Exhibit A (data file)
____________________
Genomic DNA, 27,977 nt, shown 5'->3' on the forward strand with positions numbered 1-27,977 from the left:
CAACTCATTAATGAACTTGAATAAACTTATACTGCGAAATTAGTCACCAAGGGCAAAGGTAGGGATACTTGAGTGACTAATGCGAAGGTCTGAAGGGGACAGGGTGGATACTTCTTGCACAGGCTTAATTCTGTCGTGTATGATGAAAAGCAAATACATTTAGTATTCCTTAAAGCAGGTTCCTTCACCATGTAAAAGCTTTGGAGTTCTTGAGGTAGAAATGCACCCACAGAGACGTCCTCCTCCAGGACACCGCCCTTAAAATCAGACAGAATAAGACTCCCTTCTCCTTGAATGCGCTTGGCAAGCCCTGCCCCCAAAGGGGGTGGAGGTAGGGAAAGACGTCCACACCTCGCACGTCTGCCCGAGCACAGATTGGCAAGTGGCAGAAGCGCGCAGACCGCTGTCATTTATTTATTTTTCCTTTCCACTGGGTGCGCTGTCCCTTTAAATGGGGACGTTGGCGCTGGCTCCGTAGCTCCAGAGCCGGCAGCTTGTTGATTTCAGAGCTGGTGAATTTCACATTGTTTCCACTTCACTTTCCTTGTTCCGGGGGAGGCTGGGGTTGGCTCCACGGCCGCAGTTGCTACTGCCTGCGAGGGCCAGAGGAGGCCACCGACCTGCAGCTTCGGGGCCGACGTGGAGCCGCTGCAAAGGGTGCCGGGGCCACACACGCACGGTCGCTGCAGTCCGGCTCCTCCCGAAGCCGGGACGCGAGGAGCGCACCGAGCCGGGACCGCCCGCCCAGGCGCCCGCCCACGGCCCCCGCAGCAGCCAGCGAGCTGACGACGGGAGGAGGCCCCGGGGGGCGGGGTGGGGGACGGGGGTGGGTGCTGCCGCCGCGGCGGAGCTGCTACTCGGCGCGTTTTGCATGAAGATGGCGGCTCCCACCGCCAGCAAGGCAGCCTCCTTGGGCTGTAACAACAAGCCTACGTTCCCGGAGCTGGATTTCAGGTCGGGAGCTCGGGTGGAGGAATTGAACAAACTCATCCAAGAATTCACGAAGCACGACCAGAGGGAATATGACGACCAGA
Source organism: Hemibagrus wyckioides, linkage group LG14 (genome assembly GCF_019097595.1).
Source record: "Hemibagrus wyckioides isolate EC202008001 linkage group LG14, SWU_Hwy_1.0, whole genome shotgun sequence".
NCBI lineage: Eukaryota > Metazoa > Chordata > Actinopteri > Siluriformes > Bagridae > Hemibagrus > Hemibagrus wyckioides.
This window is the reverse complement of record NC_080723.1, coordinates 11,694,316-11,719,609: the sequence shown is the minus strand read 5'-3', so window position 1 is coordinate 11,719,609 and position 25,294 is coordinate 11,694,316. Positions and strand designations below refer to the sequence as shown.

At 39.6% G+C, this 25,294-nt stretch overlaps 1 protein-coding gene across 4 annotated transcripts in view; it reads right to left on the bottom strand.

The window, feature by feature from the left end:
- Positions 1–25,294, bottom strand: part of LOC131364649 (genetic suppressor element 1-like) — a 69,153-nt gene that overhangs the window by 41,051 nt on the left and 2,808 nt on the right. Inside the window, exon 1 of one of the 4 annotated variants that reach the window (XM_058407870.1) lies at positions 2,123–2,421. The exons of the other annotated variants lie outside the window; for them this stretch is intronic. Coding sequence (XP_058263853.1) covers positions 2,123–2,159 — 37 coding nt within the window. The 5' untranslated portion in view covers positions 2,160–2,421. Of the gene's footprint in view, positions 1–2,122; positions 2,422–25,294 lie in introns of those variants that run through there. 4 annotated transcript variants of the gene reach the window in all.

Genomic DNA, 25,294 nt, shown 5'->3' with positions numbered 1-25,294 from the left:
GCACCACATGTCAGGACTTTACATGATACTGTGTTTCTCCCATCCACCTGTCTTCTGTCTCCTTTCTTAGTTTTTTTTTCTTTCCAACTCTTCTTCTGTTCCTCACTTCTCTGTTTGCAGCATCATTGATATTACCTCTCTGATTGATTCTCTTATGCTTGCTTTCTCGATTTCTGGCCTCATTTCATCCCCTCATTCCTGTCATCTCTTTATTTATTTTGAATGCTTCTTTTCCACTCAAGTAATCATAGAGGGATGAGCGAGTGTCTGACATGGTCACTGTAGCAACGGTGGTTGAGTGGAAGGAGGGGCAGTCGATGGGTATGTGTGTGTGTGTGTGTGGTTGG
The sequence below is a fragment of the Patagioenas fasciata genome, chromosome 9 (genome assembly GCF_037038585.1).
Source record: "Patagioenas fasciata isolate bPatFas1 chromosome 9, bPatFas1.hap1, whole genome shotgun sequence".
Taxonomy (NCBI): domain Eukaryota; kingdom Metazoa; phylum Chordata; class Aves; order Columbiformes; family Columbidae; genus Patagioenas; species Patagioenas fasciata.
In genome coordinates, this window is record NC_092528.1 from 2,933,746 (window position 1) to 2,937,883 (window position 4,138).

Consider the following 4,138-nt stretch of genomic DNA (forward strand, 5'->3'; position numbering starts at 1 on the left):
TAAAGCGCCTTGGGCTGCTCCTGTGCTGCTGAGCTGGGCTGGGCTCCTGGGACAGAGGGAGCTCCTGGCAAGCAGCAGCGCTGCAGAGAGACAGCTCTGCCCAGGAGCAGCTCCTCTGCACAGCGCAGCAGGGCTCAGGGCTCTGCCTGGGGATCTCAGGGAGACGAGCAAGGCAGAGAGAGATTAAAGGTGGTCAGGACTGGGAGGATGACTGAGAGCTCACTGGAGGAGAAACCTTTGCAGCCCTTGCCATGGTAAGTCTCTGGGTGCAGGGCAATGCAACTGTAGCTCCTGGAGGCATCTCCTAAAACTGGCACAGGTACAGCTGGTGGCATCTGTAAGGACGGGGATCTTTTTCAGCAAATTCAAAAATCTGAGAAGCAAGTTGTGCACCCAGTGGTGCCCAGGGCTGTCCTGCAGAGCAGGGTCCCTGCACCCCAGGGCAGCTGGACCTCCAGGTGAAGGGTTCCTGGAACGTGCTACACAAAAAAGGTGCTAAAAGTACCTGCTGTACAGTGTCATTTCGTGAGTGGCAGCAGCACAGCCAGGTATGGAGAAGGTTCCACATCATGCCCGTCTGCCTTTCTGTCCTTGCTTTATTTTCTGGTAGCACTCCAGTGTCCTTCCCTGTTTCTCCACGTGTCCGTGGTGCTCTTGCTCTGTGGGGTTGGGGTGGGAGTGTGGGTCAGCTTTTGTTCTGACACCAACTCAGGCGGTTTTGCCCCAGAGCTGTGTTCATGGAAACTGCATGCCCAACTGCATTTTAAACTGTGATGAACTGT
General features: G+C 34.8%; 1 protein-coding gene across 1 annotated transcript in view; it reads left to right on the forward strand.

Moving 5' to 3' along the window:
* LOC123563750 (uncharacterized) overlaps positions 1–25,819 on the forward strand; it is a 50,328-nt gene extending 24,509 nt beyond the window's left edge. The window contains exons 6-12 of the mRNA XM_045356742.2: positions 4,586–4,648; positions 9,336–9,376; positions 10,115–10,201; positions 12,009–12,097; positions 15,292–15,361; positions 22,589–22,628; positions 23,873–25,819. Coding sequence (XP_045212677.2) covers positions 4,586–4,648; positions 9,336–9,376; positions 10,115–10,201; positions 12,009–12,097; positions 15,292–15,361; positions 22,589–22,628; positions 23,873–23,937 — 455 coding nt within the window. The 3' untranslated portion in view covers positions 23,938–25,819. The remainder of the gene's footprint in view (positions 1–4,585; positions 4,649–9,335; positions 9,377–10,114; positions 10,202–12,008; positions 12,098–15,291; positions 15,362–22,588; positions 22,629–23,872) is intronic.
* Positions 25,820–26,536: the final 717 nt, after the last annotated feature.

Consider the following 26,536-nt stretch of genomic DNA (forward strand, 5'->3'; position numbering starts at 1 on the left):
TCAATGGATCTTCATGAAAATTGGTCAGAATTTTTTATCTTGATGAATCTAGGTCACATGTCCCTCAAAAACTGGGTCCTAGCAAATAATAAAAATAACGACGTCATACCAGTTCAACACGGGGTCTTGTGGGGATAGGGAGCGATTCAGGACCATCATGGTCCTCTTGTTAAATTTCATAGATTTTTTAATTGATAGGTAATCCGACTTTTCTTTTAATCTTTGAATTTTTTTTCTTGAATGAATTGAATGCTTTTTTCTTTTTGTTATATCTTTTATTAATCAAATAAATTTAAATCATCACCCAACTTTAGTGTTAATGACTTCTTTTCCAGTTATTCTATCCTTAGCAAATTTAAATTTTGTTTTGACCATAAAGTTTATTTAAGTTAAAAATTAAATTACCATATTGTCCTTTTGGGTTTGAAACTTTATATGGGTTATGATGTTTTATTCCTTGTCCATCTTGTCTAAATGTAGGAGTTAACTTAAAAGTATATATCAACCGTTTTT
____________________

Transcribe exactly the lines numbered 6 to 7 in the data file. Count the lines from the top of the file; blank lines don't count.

This window is the reverse complement of record NC_080723.1, coordinates 11,694,316-11,719,609: the sequence shown is the minus strand read 5'-3', so window position 1 is coordinate 11,719,609 and position 25,294 is coordinate 11,694,316. Positions and strand designations below refer to the sequence as shown.

At 39.6% G+C, this 25,294-nt stretch overlaps 1 protein-coding gene across 4 annotated transcripts in view; it reads right to left on the bottom strand.